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Thread: What is THE American Traditional knife to you

  1. #61
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    Growing up in England as a kid in the early 60s
    The only American knife I knew about was the Bowie
    Davy Crockett and the Bowie knife
    Neeman

  2. #62
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    Stockman came first to mind--Buck, Old Timer, Case, GEC

  3. #63
    Barlow knife was my first thought.

  4. #64
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    Well, the first knives that came to my mind have followed pretty much along the lines of what's been mentioned. Which is to say that I think there are multiples!!!

    Perhaps it's better to think of A single knife for a given time frame or style.

    The Buck 110 was the very first knife that jumped to my mind. Like most things American, I think it's a design born out of a melting pot. Place an older Bowie-style hunting knife and a French/Spanish locking folder into a blender and you get the Buck 110. But as others have noted, it is more of a recent thing as far as history goes - rather recent. One reason why I think the 110 is so important is that it legitimized the locking folder. It's impossible for me to think about the existence of today's tactical folders without drawing a line back through the Buck 110. It also has achieved icon status in the world of customization and modifications. Sort of like the Chevy small block v8 of knives. Big, bold, mass produced and destined to be modified and hot-rodded.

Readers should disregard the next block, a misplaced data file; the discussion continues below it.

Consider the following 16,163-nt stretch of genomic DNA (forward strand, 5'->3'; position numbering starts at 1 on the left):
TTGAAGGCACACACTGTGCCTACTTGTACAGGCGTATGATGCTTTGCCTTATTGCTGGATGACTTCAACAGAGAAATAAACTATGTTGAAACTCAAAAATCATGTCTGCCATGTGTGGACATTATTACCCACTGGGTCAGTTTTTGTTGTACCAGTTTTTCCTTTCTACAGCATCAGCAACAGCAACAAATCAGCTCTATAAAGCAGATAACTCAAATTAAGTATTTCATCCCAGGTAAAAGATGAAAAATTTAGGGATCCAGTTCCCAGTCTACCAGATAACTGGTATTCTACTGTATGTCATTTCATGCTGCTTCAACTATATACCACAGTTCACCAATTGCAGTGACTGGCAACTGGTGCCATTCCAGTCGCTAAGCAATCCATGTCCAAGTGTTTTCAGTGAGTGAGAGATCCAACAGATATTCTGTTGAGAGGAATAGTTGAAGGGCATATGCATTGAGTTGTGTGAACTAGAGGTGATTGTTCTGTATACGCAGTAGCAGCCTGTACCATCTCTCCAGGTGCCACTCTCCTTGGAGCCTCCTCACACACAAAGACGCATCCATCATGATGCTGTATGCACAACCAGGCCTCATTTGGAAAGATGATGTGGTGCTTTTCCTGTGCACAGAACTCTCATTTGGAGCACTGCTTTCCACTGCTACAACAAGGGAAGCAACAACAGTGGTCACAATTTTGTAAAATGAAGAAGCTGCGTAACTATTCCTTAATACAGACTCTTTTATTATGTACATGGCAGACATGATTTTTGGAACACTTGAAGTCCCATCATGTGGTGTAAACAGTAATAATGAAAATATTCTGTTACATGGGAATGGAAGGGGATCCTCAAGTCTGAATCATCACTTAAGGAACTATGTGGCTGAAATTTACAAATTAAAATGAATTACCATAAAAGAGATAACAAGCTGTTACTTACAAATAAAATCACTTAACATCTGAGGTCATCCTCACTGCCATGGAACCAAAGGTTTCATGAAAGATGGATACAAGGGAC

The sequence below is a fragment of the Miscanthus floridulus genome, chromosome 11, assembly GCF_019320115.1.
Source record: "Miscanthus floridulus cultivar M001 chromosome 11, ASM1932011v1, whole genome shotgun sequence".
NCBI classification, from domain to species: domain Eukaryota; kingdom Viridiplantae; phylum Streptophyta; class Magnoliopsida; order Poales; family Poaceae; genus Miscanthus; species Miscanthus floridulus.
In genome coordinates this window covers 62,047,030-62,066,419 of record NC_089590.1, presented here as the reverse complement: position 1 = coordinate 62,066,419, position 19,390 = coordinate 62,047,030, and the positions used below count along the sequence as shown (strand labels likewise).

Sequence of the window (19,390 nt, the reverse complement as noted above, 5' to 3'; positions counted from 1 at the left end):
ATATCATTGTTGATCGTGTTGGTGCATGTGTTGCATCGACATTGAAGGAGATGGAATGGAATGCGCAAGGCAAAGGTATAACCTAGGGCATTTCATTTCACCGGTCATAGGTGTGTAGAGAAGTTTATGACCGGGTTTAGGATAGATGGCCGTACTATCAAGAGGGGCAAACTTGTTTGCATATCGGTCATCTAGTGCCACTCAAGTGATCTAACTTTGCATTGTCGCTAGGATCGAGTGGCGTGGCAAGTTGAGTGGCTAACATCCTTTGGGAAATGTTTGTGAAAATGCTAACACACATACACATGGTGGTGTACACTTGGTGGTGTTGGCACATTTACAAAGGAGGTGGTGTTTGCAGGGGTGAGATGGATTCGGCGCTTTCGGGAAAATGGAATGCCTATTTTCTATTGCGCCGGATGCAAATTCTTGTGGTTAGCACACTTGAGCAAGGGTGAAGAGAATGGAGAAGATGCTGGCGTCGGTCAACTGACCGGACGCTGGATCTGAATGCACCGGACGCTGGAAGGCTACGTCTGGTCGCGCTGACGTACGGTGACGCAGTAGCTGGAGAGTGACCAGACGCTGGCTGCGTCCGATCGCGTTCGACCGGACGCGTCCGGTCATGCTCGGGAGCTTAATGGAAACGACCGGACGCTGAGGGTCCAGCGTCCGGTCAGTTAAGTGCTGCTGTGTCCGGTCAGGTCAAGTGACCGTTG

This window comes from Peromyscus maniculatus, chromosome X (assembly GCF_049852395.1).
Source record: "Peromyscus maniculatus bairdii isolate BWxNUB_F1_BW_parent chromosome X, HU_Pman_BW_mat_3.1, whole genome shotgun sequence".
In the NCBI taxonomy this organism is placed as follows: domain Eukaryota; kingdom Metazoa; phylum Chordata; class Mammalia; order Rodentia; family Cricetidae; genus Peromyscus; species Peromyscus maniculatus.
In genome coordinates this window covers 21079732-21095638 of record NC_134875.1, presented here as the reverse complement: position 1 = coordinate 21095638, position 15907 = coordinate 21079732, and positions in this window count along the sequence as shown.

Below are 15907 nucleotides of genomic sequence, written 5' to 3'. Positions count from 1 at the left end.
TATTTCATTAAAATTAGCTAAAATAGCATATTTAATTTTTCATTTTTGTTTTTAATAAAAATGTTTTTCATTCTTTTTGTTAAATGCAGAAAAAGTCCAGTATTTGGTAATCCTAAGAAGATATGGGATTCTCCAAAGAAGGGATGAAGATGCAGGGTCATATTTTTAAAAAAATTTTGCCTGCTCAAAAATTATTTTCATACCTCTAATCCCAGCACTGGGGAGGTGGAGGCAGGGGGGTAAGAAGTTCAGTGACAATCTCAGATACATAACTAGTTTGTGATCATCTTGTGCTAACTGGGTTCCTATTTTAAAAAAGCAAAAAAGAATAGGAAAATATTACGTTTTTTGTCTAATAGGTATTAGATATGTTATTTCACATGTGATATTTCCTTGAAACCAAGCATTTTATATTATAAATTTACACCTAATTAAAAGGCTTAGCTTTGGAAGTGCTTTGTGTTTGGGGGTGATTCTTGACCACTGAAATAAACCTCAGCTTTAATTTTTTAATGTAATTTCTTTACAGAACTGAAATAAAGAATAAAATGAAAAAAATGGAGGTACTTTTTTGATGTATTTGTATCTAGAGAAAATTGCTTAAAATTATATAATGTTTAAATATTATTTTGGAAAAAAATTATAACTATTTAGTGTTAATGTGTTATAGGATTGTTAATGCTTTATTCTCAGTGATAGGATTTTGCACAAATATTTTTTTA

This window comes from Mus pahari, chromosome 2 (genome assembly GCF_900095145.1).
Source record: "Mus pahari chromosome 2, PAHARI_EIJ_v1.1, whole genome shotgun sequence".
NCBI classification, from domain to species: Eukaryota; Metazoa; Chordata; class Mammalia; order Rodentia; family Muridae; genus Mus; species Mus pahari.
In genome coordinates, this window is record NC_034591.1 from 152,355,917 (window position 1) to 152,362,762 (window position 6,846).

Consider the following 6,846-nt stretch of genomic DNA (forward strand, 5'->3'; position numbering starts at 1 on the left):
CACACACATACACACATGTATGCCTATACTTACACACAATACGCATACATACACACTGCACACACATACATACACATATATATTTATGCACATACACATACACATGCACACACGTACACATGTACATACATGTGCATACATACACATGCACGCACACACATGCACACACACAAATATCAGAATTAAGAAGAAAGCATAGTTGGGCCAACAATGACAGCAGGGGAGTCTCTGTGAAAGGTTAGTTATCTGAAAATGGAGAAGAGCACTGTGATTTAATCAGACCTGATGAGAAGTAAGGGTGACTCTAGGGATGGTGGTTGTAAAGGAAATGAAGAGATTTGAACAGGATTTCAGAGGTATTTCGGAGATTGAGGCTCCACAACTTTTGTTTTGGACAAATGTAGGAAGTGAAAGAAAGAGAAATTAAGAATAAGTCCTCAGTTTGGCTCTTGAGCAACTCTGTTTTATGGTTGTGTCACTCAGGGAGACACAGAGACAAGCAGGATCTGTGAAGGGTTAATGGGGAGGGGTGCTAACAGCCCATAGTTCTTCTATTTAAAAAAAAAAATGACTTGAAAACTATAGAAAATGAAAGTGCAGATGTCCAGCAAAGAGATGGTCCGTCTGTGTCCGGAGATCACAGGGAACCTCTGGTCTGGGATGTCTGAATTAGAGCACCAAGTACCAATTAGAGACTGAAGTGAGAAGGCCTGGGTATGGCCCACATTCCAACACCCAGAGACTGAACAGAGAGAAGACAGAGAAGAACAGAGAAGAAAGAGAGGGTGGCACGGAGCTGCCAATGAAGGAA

In terms of fixed blade knives, the Bowie style hunter and the Kabar fighting knives (one big family) are easily THE American fixed blade.

    I have a harder time accepting any single slip joint as being THE American pocket knife though as I see them to be more regionally focused. I grew up in the Northeast and grew up seeing more 4 blade campers of various sorts than any others. Stockmen, Congress styles and Barlows all have their place in our history as well. (And all borrowed and deriving from earlier European designs and influences).

    In terms of today, I think the case that was made for the Leatherman is very strong. I would add to that the Spyderco folding tactical, which I think is the first folder to use the thumb opener hole and pocket clip.
    Last edited by pinnah; 12-20-2011 at 11:30 AM.

  5. #65
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    Buck 110 - folder

    Bowie knife - fixed

  6. #66
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    Old Timer stockman, hands down. The 34OT was the most popular Schrade knife, and therefore (perhaps) the most popular American knife ever. Their other stockman models like the 8OT and 108OT were also sold for many years in very high quantities. Not only were they affordable to almost everyone, they were sold at practically every hardware and sporting goods store in the country.

    Yes, I would agree that the Buck 110 is an American icon. But really, there aren't many people, either now or past, who wear sheath knives on their belts.

  7. #67
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    Quote Originally Posted by GLDNDomer View Post
    Buck 110 - folder

    Bowie knife - fixed
    My choices as well, although when I was young (before the 110 came out) most men I knew carried some sort of traditional knife. The stockman was a pretty popular choice.

  8. #68
    My first two thoughts were Bowie, and Buck 110. When I was growing up, the Buck 110 was the knife country people carried, it seemed. Isn't the Marine Kabar basically a Bowie?

  9. #69